Thursday, April 9, 2015

Mindy Kaling's brother posed as a black to get into med school

Fighting affirmative action

Vijay Chokal-Ingam, left. His alter ego, Jojo, right.
MINDY KALING, comedian and actress, made a television commercial where she believed she was invisible because that's the way American society treats minorities - as if they weren't there - right in front of their noses.

Kaling's older brother Vijay Chokal-Ingam has authored a book, "Almost Black," that is stirring up so much controversy over race that Mindy may be wishing that he would simply vanish.

Kaling and her brother are children of immigrants from India. He applied to medical school with so-so academics and mediocre MedCAT scores and was ultimately rejected. After altering his appearance slightly, he applied to medical schools as a African American student and was accepted.

His premise, which probably has many white conservatives chortling with glee, is that affirmative action doesn't work because its beneficiaries (in his case: African Americans) with lower requirements exclude qualified candidates, especially Asian Americans. 

In his book, Chokal-Ingam says that he wants to fight what he calls a “system of legalized racism” in higher education. He applied to a score of medical schools but was accepted at only one, St. Louis University. We assume he didn't make the grade in all the other schools, which included Yale and Harvard.

A spokesman for St. Louis medical school said that Chokal-Ingam met their criteria and race was not factor. In his mind, Chokal-Ingam getting accepted in one - ONE - medical school proves that affirmative action was the deciding factor. 

"I was determined to become a doctor and I knew that admission standards for certain minorities under affirmative action were, let's say .. less stringent?" he writes on his website.

There's little evidence to suggest his posing as a "black" applicant helped him get into these schools. First, there is no point of comparison: Chokal-Ingam never applied to medical schools as an Indian-American.

“I hope the story of my experiences will be a catalyst for social change and opposition to affirmative action racism,” he wrote on his website.


His book and its conclusions have been roundly criticized and apparently went against the wish of his younger sister Mindy.

Kaling's press rep told Us Weekly"Mindy has been estranged from her brother for years. She was not aware of his decision to apply to medical school under a different name and race."

Chokal-Ingam doesn't mention whether or not he reapplied to the same medical schools that rejected him the first time nor does he admit that the whole history of discrimination and bias against African Americans that still impacts their lives today had any influence on his second round of applications.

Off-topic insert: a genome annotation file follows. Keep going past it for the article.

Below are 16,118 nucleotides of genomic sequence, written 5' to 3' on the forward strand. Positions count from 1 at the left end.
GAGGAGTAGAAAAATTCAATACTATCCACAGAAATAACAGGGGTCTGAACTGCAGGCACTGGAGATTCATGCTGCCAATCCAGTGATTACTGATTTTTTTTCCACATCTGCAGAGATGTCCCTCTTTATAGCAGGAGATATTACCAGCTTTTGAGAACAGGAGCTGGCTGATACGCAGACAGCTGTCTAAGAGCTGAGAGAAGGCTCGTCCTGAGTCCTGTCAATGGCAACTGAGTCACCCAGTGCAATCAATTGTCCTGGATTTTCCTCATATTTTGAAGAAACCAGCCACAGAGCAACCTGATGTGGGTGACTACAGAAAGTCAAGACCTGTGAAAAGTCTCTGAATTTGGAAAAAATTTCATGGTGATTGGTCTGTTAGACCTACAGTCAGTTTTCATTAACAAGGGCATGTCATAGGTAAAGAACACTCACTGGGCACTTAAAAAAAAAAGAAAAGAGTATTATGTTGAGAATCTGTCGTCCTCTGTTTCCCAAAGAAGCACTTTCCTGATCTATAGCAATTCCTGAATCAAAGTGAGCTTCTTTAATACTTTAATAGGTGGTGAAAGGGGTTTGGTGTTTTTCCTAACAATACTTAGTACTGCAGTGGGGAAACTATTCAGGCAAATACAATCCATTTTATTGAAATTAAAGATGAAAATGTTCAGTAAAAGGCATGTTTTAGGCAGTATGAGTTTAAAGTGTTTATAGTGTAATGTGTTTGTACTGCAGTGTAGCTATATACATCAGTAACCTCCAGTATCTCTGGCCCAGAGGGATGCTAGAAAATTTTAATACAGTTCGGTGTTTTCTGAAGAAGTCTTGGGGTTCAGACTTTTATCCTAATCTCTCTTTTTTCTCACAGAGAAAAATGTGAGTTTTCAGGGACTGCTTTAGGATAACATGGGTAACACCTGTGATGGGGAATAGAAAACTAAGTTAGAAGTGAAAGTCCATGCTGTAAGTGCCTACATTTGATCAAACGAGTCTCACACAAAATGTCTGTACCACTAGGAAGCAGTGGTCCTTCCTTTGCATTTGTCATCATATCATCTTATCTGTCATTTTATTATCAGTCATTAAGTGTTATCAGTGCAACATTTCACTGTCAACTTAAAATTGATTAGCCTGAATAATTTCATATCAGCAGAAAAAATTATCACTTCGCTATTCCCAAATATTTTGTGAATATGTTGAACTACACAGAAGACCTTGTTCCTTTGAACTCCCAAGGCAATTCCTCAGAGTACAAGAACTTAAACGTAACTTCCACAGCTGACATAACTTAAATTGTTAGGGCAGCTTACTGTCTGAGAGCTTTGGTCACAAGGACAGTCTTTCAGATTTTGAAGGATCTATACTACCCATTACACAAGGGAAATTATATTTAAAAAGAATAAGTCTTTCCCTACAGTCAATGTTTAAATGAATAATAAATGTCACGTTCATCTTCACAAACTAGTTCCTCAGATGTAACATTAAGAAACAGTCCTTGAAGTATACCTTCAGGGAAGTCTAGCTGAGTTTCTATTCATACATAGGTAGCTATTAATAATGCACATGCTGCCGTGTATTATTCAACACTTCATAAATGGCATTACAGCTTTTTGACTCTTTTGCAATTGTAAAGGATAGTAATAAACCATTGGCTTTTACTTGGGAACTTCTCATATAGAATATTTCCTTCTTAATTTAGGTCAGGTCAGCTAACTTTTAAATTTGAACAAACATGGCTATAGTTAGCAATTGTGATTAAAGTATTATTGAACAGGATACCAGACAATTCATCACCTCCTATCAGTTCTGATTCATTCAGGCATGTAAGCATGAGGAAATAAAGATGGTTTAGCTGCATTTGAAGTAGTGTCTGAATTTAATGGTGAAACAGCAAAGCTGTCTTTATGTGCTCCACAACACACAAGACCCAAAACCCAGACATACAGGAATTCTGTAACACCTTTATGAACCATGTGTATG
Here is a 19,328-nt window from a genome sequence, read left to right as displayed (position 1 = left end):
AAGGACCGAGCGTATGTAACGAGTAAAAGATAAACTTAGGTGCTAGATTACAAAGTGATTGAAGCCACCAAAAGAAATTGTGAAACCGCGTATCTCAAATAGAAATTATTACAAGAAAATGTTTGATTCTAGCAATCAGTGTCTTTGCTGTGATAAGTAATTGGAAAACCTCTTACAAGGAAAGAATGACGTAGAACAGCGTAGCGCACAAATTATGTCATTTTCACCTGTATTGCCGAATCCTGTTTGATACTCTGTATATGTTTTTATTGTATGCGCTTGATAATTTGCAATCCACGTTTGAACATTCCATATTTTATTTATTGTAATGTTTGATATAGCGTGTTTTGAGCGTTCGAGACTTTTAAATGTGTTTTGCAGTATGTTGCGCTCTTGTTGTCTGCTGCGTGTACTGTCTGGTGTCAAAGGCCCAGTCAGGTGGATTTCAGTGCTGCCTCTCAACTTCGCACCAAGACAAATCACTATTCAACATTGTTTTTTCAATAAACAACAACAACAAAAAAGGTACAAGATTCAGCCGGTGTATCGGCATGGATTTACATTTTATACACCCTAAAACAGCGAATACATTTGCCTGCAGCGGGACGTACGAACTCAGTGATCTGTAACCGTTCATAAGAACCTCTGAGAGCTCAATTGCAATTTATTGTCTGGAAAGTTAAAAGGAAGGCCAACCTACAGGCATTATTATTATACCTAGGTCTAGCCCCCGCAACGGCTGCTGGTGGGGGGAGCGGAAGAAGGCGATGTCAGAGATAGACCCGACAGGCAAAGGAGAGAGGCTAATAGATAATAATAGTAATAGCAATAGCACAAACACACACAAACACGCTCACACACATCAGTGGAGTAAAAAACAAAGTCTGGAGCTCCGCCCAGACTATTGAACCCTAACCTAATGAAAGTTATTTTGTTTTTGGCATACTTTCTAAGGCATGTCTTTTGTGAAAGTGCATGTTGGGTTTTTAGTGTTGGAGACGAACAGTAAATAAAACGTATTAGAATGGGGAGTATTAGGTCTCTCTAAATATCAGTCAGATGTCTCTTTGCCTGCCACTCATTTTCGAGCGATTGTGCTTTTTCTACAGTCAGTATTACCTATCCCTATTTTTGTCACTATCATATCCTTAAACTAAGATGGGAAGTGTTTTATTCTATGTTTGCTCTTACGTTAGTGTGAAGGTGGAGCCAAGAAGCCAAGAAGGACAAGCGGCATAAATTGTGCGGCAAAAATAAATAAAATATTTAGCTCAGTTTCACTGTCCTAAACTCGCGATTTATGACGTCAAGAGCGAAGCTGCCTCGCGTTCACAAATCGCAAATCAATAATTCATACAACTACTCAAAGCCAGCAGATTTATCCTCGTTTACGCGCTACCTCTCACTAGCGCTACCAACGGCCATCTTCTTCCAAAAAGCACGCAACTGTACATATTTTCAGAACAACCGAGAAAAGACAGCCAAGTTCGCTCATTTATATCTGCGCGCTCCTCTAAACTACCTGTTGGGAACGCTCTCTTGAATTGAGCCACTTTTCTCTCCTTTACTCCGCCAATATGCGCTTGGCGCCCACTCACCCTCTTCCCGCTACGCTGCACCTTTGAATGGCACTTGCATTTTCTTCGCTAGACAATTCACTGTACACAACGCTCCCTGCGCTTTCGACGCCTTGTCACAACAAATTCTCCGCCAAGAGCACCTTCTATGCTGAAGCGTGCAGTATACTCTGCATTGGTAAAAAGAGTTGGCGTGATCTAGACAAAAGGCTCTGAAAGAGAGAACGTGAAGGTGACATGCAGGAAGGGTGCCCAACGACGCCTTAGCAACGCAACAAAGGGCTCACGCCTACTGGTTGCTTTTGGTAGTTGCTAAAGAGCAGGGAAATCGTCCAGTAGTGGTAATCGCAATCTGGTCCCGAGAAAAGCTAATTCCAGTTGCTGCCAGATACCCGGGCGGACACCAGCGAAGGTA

Posing as an African American student with the same grades and MCAT scores as the Indian American applicant, in 1999 he was accepted into St. Louis University School of Medicine but dropped out after two years.

“Not everything worked out as planned. Cops harassed me. Store clerks accused me of shoplifting. Women were either scared of me or couldn’t keep their hands off me. What started as a devious ploy to gain admission to medical school turned into a twisted social experiment.”

He got a brief taste of what it means to be African American but he failed to learn anything from those experiences. Instead, he positions himself in the same category of his alleged heroes Mahatma Ghandi, Rosa Parks and Martin Luther King.

In his eyes, the story is about him as a victim, as a sacrificial lamb, but the real story is about him as a liar and an opportunist trying to achieve his 15 minutes of fame. 

As might be expected, he got some strong criticism in reaction.

"Whatever you feel about affirmative action, let's consider that one person's experience over a decade and a half ago -- an experience that ultimately didn't yield any deluge in acceptance letters anyway -- is not really indicative of the current state of college admissions," wrote Salon's Mary Elizabeth Williams.

"Nor is it necessarily an exemplary window into the complex and mysterious vetting process of elite institutions," she added. "Instead, Chokal-Ingam's story is one of a successful woman's brother liberally using her name to drum up attention and controversy."


His famous younger sister tried to dissuade him from going public with his deed saying "it would bring shame to the family." He says the tension between him and his celebrity sister is common sibling rivalry.

Conservatives have been trying to pit Asian Americans against African Americans in the affirmative action debate for years now, arguing that qualified Asians have been denied college admission because of affirmative action even though polls show that Asian Americans favor affirmative action.

Currently there are lawsuits against Harvard and the University of North Carolina using that very argument even though the plaintiffs are not Asians but shadow organizations with questionable origins posing as civil rights advocates.

Right now, Chokal-Ingam is the conservatives' darling and I expect he'll milk it as much as he can in order to sell his book. I would not be surprised to see him on a Fox News talk show as Exhibit A in the "we're-not-racist because a person-of-color is the one attacking affirmative action" ploy.

If he really wanted the full black experience, he should try applying for jobs or a mortgage as an African American; he should explain to the police officer that he's not really black when he gets pulled over and harassed; he should try taking a stroll in a predominantly white neighborhood in Anywhere, USA.

I'm truly very sorry, Mindy.

RELATED: Asians and Affirmative Action